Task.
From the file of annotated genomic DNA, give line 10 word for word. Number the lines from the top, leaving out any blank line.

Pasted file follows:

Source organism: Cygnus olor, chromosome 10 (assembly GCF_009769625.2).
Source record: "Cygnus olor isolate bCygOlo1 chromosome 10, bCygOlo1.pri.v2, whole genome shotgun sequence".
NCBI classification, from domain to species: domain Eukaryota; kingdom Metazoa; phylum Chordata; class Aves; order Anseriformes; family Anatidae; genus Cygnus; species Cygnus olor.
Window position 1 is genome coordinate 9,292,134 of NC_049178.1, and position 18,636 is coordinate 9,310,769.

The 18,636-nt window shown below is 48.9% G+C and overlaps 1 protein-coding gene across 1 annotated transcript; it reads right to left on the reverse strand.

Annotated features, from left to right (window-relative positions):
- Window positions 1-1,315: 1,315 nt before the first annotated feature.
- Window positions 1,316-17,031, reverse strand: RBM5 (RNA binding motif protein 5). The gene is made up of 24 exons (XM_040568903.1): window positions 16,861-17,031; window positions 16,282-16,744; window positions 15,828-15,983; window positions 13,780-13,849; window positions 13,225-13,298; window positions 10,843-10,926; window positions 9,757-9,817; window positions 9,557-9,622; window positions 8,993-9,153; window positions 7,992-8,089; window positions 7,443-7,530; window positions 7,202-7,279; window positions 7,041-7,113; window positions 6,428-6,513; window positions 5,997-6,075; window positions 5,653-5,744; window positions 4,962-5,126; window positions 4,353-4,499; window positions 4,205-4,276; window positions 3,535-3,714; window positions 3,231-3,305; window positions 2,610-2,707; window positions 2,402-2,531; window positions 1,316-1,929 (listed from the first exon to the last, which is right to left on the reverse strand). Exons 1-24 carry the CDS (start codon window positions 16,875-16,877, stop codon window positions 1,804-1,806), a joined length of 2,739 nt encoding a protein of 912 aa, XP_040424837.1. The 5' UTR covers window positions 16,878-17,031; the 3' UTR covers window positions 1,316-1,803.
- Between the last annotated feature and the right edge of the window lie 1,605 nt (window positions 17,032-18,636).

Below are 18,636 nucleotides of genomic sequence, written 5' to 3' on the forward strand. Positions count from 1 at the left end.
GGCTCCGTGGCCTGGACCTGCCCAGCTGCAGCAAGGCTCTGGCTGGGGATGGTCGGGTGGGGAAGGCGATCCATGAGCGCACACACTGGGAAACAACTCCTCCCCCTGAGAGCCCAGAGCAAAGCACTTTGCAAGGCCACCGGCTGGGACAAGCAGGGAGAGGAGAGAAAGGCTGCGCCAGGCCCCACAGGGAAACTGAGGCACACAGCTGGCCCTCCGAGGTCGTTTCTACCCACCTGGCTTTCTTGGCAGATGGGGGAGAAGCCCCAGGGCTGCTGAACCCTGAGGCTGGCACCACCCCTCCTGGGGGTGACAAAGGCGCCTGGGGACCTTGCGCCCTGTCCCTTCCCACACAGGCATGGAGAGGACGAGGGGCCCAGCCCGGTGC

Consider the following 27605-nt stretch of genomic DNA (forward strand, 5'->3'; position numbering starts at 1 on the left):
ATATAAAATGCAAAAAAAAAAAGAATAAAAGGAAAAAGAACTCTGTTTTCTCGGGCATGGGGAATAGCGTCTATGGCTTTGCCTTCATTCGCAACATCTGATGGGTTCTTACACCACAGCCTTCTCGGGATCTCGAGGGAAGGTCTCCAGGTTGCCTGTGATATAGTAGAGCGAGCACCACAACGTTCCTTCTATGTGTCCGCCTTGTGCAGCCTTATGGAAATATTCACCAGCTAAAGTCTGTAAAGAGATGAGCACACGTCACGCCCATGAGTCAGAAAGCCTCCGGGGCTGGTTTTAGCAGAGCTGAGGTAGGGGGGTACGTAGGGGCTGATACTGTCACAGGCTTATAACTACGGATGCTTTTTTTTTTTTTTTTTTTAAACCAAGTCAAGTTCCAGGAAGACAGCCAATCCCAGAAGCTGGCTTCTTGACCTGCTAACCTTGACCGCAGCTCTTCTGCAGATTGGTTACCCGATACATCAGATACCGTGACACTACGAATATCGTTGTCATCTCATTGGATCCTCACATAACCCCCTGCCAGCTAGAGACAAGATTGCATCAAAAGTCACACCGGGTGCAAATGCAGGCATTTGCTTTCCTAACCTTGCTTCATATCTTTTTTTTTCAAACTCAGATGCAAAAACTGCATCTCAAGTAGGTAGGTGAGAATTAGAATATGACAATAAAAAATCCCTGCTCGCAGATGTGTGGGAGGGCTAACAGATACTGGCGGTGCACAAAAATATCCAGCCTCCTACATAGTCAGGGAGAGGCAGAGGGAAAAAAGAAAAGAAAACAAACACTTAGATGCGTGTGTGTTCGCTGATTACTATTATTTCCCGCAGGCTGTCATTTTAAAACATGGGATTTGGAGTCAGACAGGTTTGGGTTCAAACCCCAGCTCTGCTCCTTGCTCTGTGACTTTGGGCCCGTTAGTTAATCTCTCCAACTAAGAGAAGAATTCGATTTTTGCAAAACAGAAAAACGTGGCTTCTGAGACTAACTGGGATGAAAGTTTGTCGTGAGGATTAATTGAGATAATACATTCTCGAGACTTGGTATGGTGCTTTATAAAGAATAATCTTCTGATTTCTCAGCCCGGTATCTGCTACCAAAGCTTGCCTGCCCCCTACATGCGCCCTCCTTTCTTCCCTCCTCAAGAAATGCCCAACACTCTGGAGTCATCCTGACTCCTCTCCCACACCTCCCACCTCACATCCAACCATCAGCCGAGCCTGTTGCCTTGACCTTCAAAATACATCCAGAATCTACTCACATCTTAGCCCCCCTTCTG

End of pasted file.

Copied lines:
Below are 18,636 nucleotides of genomic sequence, written 5' to 3' on the forward strand. Positions count from 1 at the left end.